A friend of a friend has a potentially lucrative business looking for additional shareholders, and you've been invited to join in. Pump in S$50K for a minority stake and you can call yourself a shareholder. Inject S$100K and they'll even give you a job as a "Creative Director" paying you S$3,000.00 a month. You can have a job and call yourself a shareholder and director, and not lose face in front of your relatives. Sounds like an ace idea! But they don't tell you the business has yet to turn any profits, that there's no exit strategy for a minority shareholder, that your S$3,000.00 per month is coming out of your S$100K injection, and that they plan to shut down the business soon after collecting sufficient cash injections.

Another friend of a friend tells you about this fantastic company he's in where he's making thousands each month doing easy work. Buy S$50K worth of products from the company, and you get a cut of the earnings of others whom you recruit to join the company, who similarly purchase S$50K worth of products each. Ordinarily, this might sound just like any other multi-level marketing scams which are illegal in Singapore, but this acquaintance convinces you that it is not and you suddenly feel so lucky to be included in his circle.

It's no coincidence that now that you're out of a job, "golden business and investment opportunities" are suddenly knocking on your door. When we're at our weakest and most vulnerable, our mind naturally seeks out glimmers of hope for us to latch onto to bring comfort to ourselves. We commonly turn to religion and any other beacon of guiding light in our most vulnerable state, even when we ordinarily would not. Whilst we normally would condemn and laugh at people for drinking cow's urine to cure their ailments, when told that we've last days to live and cow's urine has worked for someone before, we'd probably gulp down several tall glasses without batting an eyelid!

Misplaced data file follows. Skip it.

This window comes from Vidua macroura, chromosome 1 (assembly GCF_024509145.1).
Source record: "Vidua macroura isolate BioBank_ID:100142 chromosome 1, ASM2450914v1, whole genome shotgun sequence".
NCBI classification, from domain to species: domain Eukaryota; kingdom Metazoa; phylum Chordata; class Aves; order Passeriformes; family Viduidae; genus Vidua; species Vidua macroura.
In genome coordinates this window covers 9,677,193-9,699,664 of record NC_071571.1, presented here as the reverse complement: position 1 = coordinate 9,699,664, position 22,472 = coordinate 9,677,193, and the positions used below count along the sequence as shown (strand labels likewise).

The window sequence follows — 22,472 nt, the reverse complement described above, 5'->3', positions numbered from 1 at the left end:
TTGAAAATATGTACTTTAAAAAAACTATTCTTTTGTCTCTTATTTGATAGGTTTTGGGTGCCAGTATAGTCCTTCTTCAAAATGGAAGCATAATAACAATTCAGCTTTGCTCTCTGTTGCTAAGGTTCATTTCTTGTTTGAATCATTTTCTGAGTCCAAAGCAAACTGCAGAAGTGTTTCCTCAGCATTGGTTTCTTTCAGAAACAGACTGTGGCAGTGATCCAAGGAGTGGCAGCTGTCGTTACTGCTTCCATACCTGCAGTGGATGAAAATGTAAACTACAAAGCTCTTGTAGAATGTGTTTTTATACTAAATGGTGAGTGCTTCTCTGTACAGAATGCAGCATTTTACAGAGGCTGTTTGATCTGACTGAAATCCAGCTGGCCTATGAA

When one is jobless and feeling desperate, one may not have the clarity of mind to decipher what is or is not a scam. Our usual questioning mind and sense of skepticism may be displaced by a greater need for a sense of hope. So be careful, take a big step back, talk to someone mature and sensible you know, and think through matters carefully before committing yourself to something which may or may not make matters worse for you and your family.

No. 10: Eat healthy and exercise to keep fit.

Now more than ever is the time to get yourself out of bed to do your keep fit routine. Nourishing yourself with healthy food and working out will make you look better, feel better about yourself, and keeps your brain active and alert.

Staying positive and maintaining social contact in times like these are very important. When one allows himself to sink into depression, his life might spiral out of control and clawing back might never be possible.

Losing one's job is like hitting the reset button. It's up to the individual to make a better life for himself or herself. This pandemic is not just a test of everyone's physical well-being, but mental well-being as well. If you look beyond the current fog, there'll be light at the end of the tunnel, and it might well be rainbow-coloured.